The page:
There are always plenty of folks out there building their products, starting businesses from their garages, etc.. but what is it about some people that know how to get their brands to soar, while most others fall by the wayside? It's an interesting question, and I'm always curious to hear the perspective & philosophy of those rare people like Hartley.  Another interview soon with him soon (this time with cooking & food)?

Labels: ,

Saturday, December 18, 2010 

TSA | Fast Food Level Talent Working Airport Security?

Here's an interesting article from, which should come as no surprise to anyone who has dealt with the TSA & their now-familiar, increasingly ridiculous (useless?) routines. If they didn't have these jobs, most of them would barely be hanging on with the heavy responsibility of taking your orders at Taco Bell.

Gaping Holes in Airline Security: Loaded Gun Slips Past TSA Screeners

Secret Tests At LAX, O'Hare, Newark Show TSA Screeners Missed Guns, Bombs

Last fall, as he had done hundreds of times, Iranian-American businessman Farid Seif passed through security at a Houston airport and boarded an international flight. He didn't realize he had forgotten to remove the loaded snub nose "baby" Glock pistol from his computer bag. But TSA officers never noticed as his bag glided along the belt and was x-rayed. When he got to his hotel after the three-hour flight, he was shocked to discover the gun traveled unnoticed from Houston.
"It's just impossible to miss it, you know. I mean, this is not a small gun," Seif told ABC News. "How can you miss it? You cannot miss it."
But the TSA did miss it, and despite what most people believe about the painstaking effort to screen airline passengers and their luggage before they enter the terminal, it was not that unusual.
Experts tell ABC News that every year since the September 11 terror attacks, federal agencies have conducted random, covert "red team tests," where undercover agents try to see just how much they can get past security checks at major U.S. airports. And while the Department of Homeland Security closely guards the results as classified, those that have leaked in media reports have been shocking.
Emails Emails

According to one report, undercover TSA agents testing security at a Newark airport terminal on one day in 2006 found that TSA screeners failed to detect concealed bombs and guns 20 out of 22 times. A 2007 government audit leaked to USA Today revealed that undercover agents were successful slipping simulated explosives and bomb parts through Los Angeles's LAX airport in 50 out of 70 attempts, and at Chicago's O'Hare airport agents made 75 attempts and succeeded in getting through undetected 45 times.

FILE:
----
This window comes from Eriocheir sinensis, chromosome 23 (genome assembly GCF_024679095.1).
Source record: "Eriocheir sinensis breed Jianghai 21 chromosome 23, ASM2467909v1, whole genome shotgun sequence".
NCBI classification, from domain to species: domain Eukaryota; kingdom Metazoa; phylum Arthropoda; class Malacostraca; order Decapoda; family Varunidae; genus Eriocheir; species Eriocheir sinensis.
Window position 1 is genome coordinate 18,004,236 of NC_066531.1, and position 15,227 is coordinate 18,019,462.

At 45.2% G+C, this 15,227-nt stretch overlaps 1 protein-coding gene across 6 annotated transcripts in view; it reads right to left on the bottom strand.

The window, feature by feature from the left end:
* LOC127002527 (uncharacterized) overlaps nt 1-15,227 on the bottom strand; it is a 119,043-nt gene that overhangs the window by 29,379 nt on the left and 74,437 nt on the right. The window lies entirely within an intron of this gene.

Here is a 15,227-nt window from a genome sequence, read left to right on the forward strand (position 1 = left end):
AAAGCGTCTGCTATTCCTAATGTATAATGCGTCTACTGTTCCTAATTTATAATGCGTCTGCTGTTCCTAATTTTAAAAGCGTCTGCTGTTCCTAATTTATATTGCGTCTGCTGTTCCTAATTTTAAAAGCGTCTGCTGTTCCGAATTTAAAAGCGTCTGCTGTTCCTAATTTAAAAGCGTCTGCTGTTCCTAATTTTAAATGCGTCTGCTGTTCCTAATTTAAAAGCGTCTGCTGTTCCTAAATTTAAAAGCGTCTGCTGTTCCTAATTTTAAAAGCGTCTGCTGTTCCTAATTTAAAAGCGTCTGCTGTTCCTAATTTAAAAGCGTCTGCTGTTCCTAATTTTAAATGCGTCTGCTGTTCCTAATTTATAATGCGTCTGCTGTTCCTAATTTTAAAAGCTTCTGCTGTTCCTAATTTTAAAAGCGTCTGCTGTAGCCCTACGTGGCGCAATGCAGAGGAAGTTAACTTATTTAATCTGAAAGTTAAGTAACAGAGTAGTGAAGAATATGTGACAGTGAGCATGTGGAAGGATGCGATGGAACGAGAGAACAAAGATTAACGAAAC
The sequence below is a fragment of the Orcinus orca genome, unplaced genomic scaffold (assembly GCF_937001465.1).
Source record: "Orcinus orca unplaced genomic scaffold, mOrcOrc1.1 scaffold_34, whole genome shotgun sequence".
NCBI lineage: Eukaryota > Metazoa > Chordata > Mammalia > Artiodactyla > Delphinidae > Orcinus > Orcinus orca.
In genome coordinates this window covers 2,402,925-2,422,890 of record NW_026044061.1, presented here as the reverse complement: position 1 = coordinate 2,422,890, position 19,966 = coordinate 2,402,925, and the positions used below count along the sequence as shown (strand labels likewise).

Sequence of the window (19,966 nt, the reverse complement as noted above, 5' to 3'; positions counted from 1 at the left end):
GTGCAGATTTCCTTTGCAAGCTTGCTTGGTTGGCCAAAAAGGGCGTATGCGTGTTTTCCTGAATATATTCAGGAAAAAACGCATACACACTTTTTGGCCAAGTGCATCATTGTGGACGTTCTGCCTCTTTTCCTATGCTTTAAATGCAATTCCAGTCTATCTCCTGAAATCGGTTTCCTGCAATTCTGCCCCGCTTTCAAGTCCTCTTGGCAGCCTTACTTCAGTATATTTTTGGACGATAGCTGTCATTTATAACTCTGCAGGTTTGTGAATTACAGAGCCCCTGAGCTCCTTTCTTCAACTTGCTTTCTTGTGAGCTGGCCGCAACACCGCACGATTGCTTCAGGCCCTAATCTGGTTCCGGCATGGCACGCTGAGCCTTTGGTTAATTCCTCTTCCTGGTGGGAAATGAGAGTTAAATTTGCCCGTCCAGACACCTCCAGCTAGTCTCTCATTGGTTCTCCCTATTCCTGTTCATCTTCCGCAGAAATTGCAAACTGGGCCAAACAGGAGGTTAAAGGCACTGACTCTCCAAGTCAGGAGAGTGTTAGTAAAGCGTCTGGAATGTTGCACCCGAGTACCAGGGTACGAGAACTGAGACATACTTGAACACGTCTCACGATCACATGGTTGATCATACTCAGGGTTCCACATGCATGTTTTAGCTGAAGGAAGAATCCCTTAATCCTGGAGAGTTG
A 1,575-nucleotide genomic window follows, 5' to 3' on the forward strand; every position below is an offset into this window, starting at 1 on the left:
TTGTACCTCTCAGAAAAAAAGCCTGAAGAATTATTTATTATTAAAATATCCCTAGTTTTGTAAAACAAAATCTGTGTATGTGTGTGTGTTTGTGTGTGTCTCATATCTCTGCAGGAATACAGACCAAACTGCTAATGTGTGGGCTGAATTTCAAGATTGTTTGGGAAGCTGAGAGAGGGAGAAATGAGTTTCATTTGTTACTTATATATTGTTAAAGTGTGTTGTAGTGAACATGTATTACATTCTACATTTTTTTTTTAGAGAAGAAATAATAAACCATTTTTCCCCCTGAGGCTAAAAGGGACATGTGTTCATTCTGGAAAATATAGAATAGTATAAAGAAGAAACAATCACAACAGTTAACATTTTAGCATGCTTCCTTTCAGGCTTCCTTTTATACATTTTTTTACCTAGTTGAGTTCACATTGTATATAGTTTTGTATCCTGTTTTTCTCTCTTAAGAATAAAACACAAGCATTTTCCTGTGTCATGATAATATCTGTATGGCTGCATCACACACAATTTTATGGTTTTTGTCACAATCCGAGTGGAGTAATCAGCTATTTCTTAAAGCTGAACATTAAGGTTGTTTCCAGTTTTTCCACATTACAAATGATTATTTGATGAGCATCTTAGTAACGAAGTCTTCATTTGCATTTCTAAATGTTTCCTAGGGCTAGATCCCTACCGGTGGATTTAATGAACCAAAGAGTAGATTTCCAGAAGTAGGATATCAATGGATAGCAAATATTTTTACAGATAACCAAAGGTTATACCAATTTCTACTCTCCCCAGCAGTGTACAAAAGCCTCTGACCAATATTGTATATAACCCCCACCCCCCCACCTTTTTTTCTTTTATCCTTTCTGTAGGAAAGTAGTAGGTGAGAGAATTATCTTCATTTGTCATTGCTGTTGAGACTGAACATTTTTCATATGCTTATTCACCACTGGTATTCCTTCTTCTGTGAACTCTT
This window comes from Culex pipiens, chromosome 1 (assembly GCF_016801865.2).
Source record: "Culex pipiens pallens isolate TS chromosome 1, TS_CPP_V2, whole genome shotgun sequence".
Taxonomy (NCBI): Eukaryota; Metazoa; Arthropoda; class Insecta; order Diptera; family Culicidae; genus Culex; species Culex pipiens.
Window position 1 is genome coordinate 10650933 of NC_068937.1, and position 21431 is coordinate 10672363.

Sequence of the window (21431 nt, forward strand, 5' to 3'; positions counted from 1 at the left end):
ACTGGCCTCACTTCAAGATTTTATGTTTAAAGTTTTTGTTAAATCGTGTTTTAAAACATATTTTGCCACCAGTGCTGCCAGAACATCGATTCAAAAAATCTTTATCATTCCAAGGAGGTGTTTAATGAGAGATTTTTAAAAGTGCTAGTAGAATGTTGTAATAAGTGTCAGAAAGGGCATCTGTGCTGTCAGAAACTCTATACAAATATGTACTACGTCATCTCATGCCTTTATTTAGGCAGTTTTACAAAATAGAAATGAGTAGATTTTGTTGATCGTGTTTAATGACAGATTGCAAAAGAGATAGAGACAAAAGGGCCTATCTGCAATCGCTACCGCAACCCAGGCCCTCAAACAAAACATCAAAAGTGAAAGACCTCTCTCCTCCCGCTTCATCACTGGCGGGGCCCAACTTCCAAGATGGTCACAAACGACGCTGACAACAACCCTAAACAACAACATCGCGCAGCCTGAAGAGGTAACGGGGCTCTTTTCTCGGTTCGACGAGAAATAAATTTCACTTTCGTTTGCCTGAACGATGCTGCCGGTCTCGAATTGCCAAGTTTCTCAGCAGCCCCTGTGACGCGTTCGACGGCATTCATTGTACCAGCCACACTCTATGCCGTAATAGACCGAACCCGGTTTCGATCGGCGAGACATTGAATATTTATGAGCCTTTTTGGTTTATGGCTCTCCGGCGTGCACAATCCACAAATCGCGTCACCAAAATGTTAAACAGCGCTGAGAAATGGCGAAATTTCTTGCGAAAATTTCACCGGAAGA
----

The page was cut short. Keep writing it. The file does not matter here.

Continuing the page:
Sunday, December 12, 2010 

Women's Cosmetics | WTF?!?!?!?

Although I'm supposed to be on camera doing some cooking demos tomorrow & Tuesday in downtown Chicago, there apparently is no hair/makeup person scheduled? In my world, if there are cameras, lights, sound, food stylist and director - that's a TV shoot, folks, and talent needs makeup to look their best. 

And that includes me - hey, I'm not proud. I've worn makeup many times before for various on-stage/on-camera stuff, and I'll take anything I can get to come off well on camera at this point in my life. And so, I took it upon myself to buy some basic makeup so I won't look like a complete wintertime ghost under the lights, and guess what? That stuff is crazy overpriced expensive!!!!!!

I picked up three small containers of basic stuff, plus an applicator, and at JC Penneys, and guess what: $120.00 all-in. DAMN. I suppose I have a newfound respect for all the women who feel they need that stuff, plus an even greater disgust for the companies who apparently have a lock on keeping the prices inflated on what probably cost a fraction of what I paid to make it. 

I'm going to take a wild guess & say this: I bet the cosmetics industry is no different than food manufacturers - they probably use the same factories to crank out pretty much the same stuff, slap different labels & packaging on them, and then inflate the hell out of the prices, depending upon how much they spend on their marketing.

I guess one thing they charge more for: the makeup buzzards floating around some of the bigger stores in the malls - they have to get paid, right? You don't see them in Walgreen's, that's for sure....

Wednesday, December 08, 2010 

That Metal Show with Steven Adler & Chip Znuff

Pretty fun segment featuring Steven & Chip, not exactly sure when it aired. Although Chip really isn't, and never was, a "metal guy," (much more Paul McCartney/Beatles influenced), I think he's very good on the show regardless. And it's obvious they're very tight pals (and they really are a great rhythm section). 



Friday, December 03, 2010 

The Congregation

Last night, my pals Mark Battrell, Jeff Kleeman & I shot some photos & video at Chicago Recording Company of a VERY solid/fun band called The Congregation. As the featured band for CRC's "Spotlight Series," these guys are old school R & B with a 3-piece horn section and a terrific singer up front. The best compliment I heard all night on their original tunes: The engineer (Matt) saying he didn't notice any letdown in the song quality when they switched from a cover tune to one of theirs (I agree). Photo by Mark Battrell.

Labels: , , , ,